The other day we ventured a bit further afield. When visiting friends in Perth and Kinross, we decided to pay Camperdown Wildlife Centre in Dundee a visit. It was a glorious sunny autumn day, one which would have been wasted indoors.
Located just outside of Dundee, it’s easily accessible by car from Dundee and Perth, although not quite so easily accessible if you don’t have a car. It’s set in the stunning Camperdown Country Park which we didn’t explore in our visit, but the website tells me of woodland walks (ok, I noticed the woods myself), play areas and a leisure park with events and ice rink.
While the country park is free of charge, the wildlife centre charges for entry. A family ticket comes at £10 for which you get a map and activity sheet for the little ones (and it’s an activity that does actually work) and access to the wildlife area. There are bears, wolves, bats, wildcats, farm animals, owls, eagles wombats and many other animals, all set in a beautiful woodland. I realised that we don’t go to animal parks often enough, because the delight on my 1 year old’s face was priceless. All those animals that she knows from books were there right in front of her, friendly and strokeable. 4 year old was rather scared of the prospect of seeing bats, wolves and bears and strangely chickened out with the bats, but had no problem getting up close to the ever so slightly more dangerous animals.There was surprise about the size of wolves (small) and that of wildcats (small too), the bear skeleton was explored with curiosity and the questions about the main attractions (though she referred to “jokes” instead throughout) were answered readily. A cafe adds convenience to the place, but there are plenty of picnic benches and tables to bring your own food.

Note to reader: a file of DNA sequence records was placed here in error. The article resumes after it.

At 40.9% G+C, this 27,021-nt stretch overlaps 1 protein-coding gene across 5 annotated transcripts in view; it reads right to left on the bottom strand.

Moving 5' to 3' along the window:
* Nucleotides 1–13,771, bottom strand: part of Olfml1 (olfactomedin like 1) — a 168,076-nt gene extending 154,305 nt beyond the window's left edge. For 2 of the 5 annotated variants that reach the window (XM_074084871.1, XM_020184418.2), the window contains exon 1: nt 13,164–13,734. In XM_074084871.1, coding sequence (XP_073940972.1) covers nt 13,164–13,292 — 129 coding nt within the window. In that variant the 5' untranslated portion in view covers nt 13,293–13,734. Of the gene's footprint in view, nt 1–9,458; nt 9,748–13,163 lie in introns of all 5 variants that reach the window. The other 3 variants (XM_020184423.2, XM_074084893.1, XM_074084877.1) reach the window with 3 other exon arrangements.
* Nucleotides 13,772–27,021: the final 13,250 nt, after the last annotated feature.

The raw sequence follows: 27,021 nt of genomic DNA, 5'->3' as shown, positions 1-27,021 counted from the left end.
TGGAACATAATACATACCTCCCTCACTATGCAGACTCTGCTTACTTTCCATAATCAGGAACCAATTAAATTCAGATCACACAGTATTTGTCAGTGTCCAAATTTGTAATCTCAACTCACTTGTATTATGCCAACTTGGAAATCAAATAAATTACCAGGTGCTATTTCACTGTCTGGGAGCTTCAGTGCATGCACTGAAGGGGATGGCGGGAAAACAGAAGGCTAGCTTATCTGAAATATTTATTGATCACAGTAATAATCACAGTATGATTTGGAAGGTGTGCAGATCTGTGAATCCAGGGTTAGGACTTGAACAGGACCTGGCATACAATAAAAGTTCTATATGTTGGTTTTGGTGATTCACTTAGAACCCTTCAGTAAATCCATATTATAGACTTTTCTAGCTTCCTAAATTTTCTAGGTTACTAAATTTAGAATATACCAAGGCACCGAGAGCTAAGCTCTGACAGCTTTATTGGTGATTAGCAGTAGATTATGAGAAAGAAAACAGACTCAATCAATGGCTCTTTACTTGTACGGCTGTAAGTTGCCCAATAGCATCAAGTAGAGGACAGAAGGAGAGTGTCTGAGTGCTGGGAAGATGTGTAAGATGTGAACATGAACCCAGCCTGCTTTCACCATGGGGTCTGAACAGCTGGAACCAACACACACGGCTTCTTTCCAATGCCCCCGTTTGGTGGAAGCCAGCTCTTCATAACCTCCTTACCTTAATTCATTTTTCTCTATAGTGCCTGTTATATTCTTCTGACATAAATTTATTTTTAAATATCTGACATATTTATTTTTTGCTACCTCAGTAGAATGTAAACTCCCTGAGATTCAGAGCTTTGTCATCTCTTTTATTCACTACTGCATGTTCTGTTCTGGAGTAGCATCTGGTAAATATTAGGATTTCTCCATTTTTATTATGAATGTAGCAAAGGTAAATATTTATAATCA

Compared to places like Calderglen which are free, Camperdown is of course a bit on the pricey side – in return though you get more unusual animals and I have to say, seeing a wolf alone is rare enough, considering how prominently it features in many a fairy tale. Nevermind the opportunity to see bats (which we missed due to extremely frightened preschooler). So yes, it’s a bit pricier than other wildlife centres, but you can’t argue that the selection of animals is definitely unusual making this a worthwhile travel destination.
By car, it took us just over 90 minutes to get there. By public transport it would be travel by train to Dundee and then by bus to a location nearby.